Through repeated re-readings, Flex Mentallo has come to be my favorite comics work by Grant Morrison.  It represents a highpoint in the careers of Morrison and Frank Quitely both individually and as a team.  I'll admit that I don't entirely understand it, but I love it.  (Which I suspect is how my mom feels about me.)
The series tell the story of Flex Mentallo, a formerly fictional super-hero created by a young boy named Wallace Sage and brought into the real world by Sage's psychic power.  Flex discovers that one of his fictional cohorts, the Fact, has apparently also become real. His search for the Fact leads Flex to a mysterious terrorist group called Faculty X and ultimately to the group of archetypical super-heroes known as the Legion of Legions.  Meanwhile, a suicidal young musician named Wallace Sage, who may or may not be the same Wallace Sage who created Flex, has taken an overdose of pills and called a suicide hotline.  He delivers a rambling reminiscence about his childhood and the comic books he read when he was a kid.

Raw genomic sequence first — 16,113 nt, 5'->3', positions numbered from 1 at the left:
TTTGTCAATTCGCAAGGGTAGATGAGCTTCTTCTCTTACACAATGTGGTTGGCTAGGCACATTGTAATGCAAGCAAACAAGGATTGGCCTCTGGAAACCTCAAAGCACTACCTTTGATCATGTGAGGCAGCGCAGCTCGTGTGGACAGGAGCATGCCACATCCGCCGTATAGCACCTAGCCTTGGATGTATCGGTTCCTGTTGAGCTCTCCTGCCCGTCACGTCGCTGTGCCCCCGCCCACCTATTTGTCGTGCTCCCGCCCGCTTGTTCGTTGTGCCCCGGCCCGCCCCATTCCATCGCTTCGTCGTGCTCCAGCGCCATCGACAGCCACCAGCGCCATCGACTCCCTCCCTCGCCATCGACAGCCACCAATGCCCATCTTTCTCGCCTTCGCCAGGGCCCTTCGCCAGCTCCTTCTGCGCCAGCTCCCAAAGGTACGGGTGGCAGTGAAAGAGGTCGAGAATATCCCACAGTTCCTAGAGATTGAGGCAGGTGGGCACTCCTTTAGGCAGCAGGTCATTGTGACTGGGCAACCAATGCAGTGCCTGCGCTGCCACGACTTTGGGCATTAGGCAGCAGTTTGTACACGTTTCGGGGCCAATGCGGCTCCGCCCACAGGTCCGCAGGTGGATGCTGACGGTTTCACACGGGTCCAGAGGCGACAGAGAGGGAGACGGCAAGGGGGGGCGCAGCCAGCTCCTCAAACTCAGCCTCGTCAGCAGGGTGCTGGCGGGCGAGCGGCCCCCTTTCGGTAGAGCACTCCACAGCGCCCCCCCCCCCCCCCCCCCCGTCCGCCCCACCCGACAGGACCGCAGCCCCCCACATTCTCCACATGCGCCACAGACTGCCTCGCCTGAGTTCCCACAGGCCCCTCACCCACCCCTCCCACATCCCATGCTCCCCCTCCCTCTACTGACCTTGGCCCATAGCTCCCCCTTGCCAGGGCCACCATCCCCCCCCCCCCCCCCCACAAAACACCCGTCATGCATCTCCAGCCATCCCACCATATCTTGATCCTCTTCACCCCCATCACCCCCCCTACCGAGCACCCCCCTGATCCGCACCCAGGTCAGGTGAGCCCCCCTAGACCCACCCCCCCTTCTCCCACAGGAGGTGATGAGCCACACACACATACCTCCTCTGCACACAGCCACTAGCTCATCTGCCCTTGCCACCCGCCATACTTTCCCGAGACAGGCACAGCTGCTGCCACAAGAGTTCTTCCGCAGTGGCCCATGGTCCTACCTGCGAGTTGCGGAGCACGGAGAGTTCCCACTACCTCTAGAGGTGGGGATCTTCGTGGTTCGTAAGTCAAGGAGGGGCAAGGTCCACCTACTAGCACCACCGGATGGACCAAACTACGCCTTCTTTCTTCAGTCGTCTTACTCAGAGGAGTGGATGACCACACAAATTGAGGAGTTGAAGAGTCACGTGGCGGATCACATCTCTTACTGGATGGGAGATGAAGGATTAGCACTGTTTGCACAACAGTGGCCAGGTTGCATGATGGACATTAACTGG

In many ways, Flex Mentallo is the quintessential Grant Morrison comic, encapsulating most of the themes that have run through much of his work before and since, from Zenith to Final Crisis.  Here he explores the nature of reality, the untapped potential of the human race, the power of imagination, the history of comics and his unabashed love for the medium and combines them with elements of autobiography and super-hero adventure.  That sounds like a lot for one four issue story, but Morrison pulls it all together and makes it work somehow.
This series is central to an understanding of Morrison's career. It is the bridge between his work on Doom Patrol, Animal Man, and The Invisibles and his later, more mainstream work on JLA and New X-Men.  As Morrison himself told author Timothy Callahan in an interview for the book Grant Morrison: The Early Years, "So, you can see me re-engaging with super-heroes in the Flex Mentallo series...the last page of that is me preparing for the Justice League, I think."